When news broke on Monday afternoon about a Red-flanked Bluetail in Gloucestershire it certainly piqued my interest. For starters it was a winter record, quite possibly the first one for the country - certainly the only one in January since 2001 that I could find on past RBA records. What's more it was an inland record - whilst this bird is becoming increasingly common (now basically annual) in the country, they are almost always on coastal locations and therefore usually too far for me to consider twitching them. This bird on the other hand had been discovered in a secluded valley on the border between South Gloucestershire and Wiltshire. Given the remoteness of the spot one can't help but wonder just how long it had been there - it was quite likely to be an autumn vagrant which had somehow managed to survive all this time. Anyway, it had been first reported late afternoon on Monday and the chances were probably good that it was going to be there the next day. What's more it was only just over an hour away so I planned to head off for it on Tuesday morning on confirmation of it's continued presence.
Tuesday morning my phone duly made the encouraging beep of RBA news - still present! I'd done my research the night before and so knew exactly where to go, where to park and where to walk to. A quick grab of some breakfast and I got together my gear and off I set. Of course getting out of Oxford before 9 am was as troublesome as always but eventually I was on the familiar A420 heading west. The journey was uneventful and motorway traffic on the M4 was light and so it was that a little after 10am I arrived on one of the single track roads that populate this quiet backwater. The pager had suggested parking on a nearby minor road with some parkable verges but I could see up ahead a fuel tanker had got stuck trying to get past the plethora of parked cars there so that way was was clearly going to be blocked for a while. Instead I ducked off the road into a clear area by the entrance to a field where I saw another car parked. Just as I turned off the engine a chap came riding over on his horse. He turned out to own all the land around here and was curious to know what was going on. I filled him in on the details and asked if it would be OK for me to park there which he was happy for me to do. He duly rode off and I got my gear together and yomped down the road to the start of the footpath that follows the Broadmead Brook through a valley past Lower Shirehill Farm. En route I met up with Liam Langley and a chum, returning from paying homage to the bird - apparently it was showing well. A gentle walk of less than 10 minutes got me to the line of birders, standing by the gently meandering stream next to a picturesque farmhouse and looking up at the gently sloping and sun-bathed side of the valley. It was altogether a very pleasant spot. There were about 50 birders in total there, all watching the bird and I soon got my first sighting of it myself.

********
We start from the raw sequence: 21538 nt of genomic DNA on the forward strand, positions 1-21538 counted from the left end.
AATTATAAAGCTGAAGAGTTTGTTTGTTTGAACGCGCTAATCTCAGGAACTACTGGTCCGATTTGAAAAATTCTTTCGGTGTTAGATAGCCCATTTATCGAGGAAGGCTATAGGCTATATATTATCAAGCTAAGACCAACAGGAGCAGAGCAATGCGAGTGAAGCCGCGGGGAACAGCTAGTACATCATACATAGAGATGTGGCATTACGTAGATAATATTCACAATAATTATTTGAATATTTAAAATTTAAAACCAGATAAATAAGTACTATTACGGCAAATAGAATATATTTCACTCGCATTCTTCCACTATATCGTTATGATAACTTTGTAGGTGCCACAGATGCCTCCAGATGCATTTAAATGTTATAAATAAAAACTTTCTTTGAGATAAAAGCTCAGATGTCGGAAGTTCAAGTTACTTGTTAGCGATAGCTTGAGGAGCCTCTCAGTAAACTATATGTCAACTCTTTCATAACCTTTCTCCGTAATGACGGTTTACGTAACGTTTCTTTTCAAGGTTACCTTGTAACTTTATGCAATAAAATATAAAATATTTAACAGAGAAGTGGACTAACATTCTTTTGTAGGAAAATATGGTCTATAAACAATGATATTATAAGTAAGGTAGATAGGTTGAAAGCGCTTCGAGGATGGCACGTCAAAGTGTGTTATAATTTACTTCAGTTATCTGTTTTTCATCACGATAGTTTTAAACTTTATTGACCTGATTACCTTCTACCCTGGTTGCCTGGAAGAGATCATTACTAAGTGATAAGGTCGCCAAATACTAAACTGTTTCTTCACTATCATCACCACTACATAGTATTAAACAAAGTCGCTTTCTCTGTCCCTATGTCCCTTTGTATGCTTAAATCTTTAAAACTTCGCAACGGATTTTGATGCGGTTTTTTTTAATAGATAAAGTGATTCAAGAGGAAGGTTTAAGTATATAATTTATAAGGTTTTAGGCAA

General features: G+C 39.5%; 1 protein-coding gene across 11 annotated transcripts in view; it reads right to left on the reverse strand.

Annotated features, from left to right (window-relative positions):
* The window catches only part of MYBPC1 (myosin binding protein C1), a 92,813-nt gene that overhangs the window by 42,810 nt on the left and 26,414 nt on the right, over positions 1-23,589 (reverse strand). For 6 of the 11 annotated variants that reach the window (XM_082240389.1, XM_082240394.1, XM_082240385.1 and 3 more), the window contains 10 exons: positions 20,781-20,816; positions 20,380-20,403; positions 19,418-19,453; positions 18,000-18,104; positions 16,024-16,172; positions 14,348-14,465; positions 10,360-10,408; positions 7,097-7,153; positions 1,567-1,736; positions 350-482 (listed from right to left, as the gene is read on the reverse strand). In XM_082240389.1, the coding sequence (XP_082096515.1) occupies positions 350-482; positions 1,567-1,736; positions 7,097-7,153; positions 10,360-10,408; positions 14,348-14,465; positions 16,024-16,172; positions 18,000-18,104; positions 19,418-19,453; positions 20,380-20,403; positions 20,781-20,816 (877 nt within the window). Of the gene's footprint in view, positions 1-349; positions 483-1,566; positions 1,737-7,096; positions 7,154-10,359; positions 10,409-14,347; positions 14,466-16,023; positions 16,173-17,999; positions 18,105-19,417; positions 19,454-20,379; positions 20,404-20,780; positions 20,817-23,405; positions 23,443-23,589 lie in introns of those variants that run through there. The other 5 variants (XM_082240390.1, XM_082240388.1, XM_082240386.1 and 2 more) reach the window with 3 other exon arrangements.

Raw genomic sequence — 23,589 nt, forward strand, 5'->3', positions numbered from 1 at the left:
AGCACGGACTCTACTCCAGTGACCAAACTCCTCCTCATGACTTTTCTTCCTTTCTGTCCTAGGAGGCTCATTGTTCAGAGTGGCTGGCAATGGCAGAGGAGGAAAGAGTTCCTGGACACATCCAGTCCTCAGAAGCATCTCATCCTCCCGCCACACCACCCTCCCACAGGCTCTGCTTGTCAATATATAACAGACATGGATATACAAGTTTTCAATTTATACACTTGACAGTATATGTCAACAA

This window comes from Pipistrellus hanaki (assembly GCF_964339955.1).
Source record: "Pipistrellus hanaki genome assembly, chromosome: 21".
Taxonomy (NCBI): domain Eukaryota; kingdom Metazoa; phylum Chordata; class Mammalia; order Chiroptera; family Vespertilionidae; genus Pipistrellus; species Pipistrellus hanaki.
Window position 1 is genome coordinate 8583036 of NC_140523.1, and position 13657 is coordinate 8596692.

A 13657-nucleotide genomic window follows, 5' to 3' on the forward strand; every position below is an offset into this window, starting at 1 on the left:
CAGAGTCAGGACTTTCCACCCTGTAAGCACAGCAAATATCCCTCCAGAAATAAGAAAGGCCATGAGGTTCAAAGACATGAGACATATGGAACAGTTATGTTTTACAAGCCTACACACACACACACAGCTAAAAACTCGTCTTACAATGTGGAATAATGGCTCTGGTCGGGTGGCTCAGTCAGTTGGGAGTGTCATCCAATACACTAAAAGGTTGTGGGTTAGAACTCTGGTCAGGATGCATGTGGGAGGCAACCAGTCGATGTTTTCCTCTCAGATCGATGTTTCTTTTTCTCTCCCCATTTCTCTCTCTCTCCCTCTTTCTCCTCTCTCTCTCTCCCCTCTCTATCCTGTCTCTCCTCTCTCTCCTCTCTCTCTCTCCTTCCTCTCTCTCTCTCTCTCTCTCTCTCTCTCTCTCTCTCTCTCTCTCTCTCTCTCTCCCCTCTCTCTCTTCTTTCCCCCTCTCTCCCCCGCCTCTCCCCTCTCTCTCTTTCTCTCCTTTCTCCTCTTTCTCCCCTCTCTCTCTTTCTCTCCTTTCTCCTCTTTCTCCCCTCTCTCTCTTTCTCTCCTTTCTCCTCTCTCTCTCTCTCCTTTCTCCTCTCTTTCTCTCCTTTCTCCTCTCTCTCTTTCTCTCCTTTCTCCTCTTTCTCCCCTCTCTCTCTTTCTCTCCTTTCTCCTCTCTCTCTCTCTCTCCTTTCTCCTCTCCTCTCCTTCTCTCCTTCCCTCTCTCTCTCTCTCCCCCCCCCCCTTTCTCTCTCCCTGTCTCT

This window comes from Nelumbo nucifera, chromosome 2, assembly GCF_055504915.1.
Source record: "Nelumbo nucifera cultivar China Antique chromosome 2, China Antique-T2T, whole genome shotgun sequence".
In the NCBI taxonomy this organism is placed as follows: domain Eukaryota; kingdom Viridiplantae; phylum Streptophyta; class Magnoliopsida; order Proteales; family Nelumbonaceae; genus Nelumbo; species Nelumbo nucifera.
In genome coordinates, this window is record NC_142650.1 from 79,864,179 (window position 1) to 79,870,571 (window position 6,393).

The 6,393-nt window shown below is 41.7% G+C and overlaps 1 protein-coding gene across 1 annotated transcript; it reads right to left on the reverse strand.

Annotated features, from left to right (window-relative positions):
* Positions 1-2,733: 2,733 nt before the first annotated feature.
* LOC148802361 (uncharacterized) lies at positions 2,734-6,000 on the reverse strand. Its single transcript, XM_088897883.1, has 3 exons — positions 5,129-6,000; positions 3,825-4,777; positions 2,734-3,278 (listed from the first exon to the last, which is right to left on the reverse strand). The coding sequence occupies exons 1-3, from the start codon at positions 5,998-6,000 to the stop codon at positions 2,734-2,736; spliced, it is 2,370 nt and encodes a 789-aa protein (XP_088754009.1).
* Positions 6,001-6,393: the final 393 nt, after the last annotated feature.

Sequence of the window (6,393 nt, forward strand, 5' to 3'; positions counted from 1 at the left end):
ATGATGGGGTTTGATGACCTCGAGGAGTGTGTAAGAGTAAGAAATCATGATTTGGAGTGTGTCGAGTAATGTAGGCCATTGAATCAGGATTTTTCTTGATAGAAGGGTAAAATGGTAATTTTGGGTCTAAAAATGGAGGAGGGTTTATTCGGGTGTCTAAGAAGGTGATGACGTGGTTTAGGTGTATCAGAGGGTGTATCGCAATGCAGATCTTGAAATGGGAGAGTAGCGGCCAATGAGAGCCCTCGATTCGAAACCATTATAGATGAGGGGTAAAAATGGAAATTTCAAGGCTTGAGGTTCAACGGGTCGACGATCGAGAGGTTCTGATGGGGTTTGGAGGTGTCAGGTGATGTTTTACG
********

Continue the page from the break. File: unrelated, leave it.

It was smaller than I'd been expecting, being basically of similar size and build to a Black Redstart. It was a first-winter type (probably a male due to the hint of blue on the shoulder) with fairly uniform grey/brown upper parts, paler underparts, a strikingly blue tail which it flicked downwards at regular intervals and of course the orangey flanks. On its head it had a striking white eye ring, a uniform dark bill and quite a pale throat area.
It was basically staying faithful to a relatively small area which included a brambled covered wall and a large single hawthorn. It would work its way around this area, hopping onto the ground to pick up insects and then back up onto a perch, constantly on the move. Whilst some people would try to follow it around, many were content to stake out one spot and wait for it to come to them. I took a few snaps with the Superzoom but it was basically a bit too far away for good shots so I resorted to trying to digiscope it. Because of its constant movement in the end I decided to stake out one of its favourite perches: a fallen tree on the grass by a bramble patch and wait for it to appear. Time passed and I got tempted to move to the other side of the wall to watch it, leaving my scope and digiscoping gear focused on the branch. Suddenly I realised that it had come back to the perch and I rushed back to where I should have stayed. Had I missed it? Fortunately, it chose to have a brief rest for a minute and I was able to rattle off some shots before it resumed its merry-go-round in its search for food.
My digiscoped efforts
I managed a snippet of video though its constant movement made it difficult to get much footage
More and more people were arriving including Lee Evans and James Lees (from Slimbridge WWT) and after a while it moved further up the hill where it had not been before during my time there. I went up to take a look and then realised that it was working its way back down again and headed back to my original spot. Yet more people arrived including one of the Big Lens Brigade who plonked himself down really close to the favoured dead tree, far closer than anyone else was standing. What a tosser! At this point, given the increasing crowds, I decided that it was going to get difficult to improve on my views and decided to settle for what I'd had. I strolled back to the car and had an uneventful drive back home, where I arrived just in time for lunch with my VLW.
Whilst it wouldn't have scored highly on the Wickster Element of Difficulty Twitch Scale (see here for an explanation), it had been a nice straight-forward first out-of-county outing for 2014 for a lovely little bird in a beautiful location.